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Large regions of Earth have been greening in recent decades because of global climate changes

Boston University : 03 June, 2003  (Technical Article)
Large regions of Earth have been
The increase in plant growth has been especially evident in areas such as northern Canada, the upper Great Lakes states of the U.S., Northern Europe, and the Amazon basin in South America, the researchers found. Their analyses may improve the way we assess how long-term changes in patterns of temperature, humidity, cloud cover, and rainfall will affect the environments of plants and humans that inhabit Earth.

Building on earlier studies by Myneni that showed an increase in the length of growing seasons and biomass in Northern Hemisphere forests, the current study was designed to provide a globally comprehensive analysis of how climate changes affect the growth of vegetation, from wildflowers to soybeans and cacti to seaweed, throughout the world.

Using a measure known as the net primary production, the researchers reanalyzed satellite observations of plant growth and global climate change data that had been gathered between 1982 and 1999. Climate changes during this period had many unwelcome outcomes such as record-setting temperatures, three intense El Niño events, and major changes in tropical cloudiness and in monsoon activity. The increase in plant growth found in this study was one welcome effect.

NPP quantifies annual plant growth by showing how much carbon, the basic chemical of life on Earth, remains stored in plants. Using measures of a basic life activity, the exchange of carbon dioxide gas, NPP is calculated by subtracting the amount of carbon dioxide removed from the atmosphere by photosynthesis from that released into the atmosphere by the respiration of plants. The difference is NPP, the source of most food, fiber, and fuel used by humans.

For this study, the researchers mapped the relative contributions that changes in water availability, temperature, and sunlight had on global plant growth. When they looked at how climate changes between 1982 and 1999 had affected growth in the regions of Earth that can sustain plant life, they found that water availability had the biggest effect on whether plants would flourish: changes in rainfall amounts strongly limited growth in more than 40 percent of Earth’s plant-growing area. Extremes in temperatures were the next biggest factor, limiting plant growth on 33 percent of Earth’s vegetated surface. Insufficient solar radiation was the limiting factor for 27 percent of Earth.

The researchers also found these climate factors were co-limiting, that is, they act in combination. Cold winters and dry summers, for example, limit vegetation in western North America while cold winters and cloudy summers limit plant growth in the northern regions of Europe and Asia. Tropical regions, usually unaffected by low temperatures, could show less plant growth because of long periods of dryness or of cloud cover that affects solar radiation.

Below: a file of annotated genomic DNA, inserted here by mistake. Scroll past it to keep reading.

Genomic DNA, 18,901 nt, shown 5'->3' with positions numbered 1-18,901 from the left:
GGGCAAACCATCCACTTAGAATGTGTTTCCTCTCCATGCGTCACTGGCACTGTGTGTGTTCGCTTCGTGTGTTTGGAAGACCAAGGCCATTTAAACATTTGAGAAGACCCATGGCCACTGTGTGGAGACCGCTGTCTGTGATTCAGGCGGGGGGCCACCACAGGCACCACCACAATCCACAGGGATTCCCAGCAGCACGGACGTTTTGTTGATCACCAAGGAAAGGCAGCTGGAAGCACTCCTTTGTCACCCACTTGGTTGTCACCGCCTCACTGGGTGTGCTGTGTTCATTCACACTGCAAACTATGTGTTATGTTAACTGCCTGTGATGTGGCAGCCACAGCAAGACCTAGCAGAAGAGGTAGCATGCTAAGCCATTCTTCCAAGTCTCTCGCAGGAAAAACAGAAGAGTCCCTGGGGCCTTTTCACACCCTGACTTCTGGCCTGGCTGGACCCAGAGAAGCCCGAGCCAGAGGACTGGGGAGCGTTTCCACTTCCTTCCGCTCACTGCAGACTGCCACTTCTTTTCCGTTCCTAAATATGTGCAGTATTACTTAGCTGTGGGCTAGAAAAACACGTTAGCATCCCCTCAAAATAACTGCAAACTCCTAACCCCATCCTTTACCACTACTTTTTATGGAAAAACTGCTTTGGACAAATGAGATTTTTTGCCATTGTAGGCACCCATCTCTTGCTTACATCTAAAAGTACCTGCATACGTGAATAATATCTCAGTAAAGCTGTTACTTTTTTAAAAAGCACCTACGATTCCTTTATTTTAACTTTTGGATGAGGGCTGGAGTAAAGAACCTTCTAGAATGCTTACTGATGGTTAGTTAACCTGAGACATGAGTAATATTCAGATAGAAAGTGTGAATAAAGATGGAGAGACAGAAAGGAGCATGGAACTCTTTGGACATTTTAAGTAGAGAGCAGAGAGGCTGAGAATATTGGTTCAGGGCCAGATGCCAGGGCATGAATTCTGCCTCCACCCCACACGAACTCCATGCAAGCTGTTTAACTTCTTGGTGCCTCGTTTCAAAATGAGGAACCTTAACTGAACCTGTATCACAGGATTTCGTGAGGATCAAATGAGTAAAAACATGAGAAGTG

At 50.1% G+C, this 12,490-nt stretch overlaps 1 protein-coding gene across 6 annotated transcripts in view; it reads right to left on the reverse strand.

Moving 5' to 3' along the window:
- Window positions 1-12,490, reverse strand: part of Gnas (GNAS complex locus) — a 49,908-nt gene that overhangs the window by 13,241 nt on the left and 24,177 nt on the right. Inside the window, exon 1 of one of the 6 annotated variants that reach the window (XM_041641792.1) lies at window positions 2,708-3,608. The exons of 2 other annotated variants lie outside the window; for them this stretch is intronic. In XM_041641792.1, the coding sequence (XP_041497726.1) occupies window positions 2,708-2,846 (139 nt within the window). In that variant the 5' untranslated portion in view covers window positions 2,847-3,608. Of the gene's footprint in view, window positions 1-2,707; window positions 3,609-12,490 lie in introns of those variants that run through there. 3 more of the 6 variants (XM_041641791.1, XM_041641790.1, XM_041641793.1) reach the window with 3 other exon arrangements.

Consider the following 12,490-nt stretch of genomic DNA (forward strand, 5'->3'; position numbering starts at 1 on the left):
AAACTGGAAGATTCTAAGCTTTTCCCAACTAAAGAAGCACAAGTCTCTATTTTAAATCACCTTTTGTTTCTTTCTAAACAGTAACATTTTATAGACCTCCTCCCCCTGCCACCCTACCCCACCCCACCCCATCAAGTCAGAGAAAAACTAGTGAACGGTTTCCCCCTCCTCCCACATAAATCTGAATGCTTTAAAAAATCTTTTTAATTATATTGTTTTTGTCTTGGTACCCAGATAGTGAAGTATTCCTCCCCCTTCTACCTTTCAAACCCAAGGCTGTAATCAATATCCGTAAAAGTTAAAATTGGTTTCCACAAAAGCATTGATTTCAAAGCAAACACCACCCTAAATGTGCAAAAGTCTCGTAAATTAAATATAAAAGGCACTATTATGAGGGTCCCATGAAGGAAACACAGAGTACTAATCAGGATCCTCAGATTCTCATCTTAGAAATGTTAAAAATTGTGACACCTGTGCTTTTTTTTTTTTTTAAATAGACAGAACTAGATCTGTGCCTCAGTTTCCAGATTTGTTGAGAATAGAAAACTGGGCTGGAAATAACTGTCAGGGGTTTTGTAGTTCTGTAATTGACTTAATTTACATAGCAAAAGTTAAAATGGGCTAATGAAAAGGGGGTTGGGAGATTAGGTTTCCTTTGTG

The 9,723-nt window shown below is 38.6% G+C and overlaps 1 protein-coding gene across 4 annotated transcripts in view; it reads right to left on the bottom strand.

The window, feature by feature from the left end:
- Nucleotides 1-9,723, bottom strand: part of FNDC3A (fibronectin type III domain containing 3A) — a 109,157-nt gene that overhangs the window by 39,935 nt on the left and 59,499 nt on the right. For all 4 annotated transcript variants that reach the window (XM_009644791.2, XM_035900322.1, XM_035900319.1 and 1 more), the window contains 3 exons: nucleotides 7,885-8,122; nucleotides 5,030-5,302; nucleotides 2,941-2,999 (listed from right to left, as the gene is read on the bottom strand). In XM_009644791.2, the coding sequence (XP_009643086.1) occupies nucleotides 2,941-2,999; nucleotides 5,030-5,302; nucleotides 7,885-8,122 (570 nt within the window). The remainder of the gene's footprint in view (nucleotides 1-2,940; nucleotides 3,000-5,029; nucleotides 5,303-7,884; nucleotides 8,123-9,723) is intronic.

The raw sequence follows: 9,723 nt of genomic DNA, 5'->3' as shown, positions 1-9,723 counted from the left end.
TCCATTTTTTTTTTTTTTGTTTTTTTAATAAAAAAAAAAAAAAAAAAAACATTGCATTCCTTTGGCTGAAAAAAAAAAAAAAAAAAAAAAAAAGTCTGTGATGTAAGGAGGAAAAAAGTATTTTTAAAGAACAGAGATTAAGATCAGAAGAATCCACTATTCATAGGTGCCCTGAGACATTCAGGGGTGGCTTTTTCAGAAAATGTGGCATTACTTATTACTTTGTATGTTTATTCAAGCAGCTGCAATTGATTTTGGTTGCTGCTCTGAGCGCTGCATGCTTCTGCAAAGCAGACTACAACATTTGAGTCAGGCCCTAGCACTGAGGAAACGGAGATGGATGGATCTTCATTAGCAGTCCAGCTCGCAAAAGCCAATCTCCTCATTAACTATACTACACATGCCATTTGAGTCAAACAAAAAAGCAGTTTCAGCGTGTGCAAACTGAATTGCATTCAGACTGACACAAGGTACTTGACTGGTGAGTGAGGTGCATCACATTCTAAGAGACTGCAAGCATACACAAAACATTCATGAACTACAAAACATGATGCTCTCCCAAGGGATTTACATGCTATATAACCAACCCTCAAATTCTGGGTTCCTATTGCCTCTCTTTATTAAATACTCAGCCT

Globally, the investigators found NPP increased by a little more than 6 percent during the 18-year period they analyzed. Because humans consume about 50 percent of the world’s NPP, this increase effectively made another 3 percent NPP available to humans. Human population, however, increased about 35 percent between 1982 and 1999; NPP fell short of demand by about 32 percent.

The researchers attributed 80 percent of the global NPP increase to plant growth in tropical regions and in northern Europe and Asia, Canada, and other regions in the high latitudes of the Northern Hemisphere. A single tropical region, that surrounding the Amazon River, registered a 1 percent increase during each of the years studied, making this region responsible for 42 percent of the world’s increase in plant production. The researchers speculate this increase was the result of increased solar radiation resulting from a decline in cloud cover over the region’s forests.

This research is reported in “Climate-Driven Increases in Global Terrestrial Net Primary Production from 1982 to 1999.” Its authors are Myneni of Boston University; Charles D. Keeling and Stephen C. Piper of the Scripps Institution of Oceanography at the University of California in San Diego; Compton J. Tucker of NASA/Goddard Space Flight Center in Greenbelt, Maryland; and Hirofumi Hashimoto, William M. Jolly, Steven W. Running, and lead author Ramakrishna R. Nemani of the School of Forestry at the University of Montana in Missoula.
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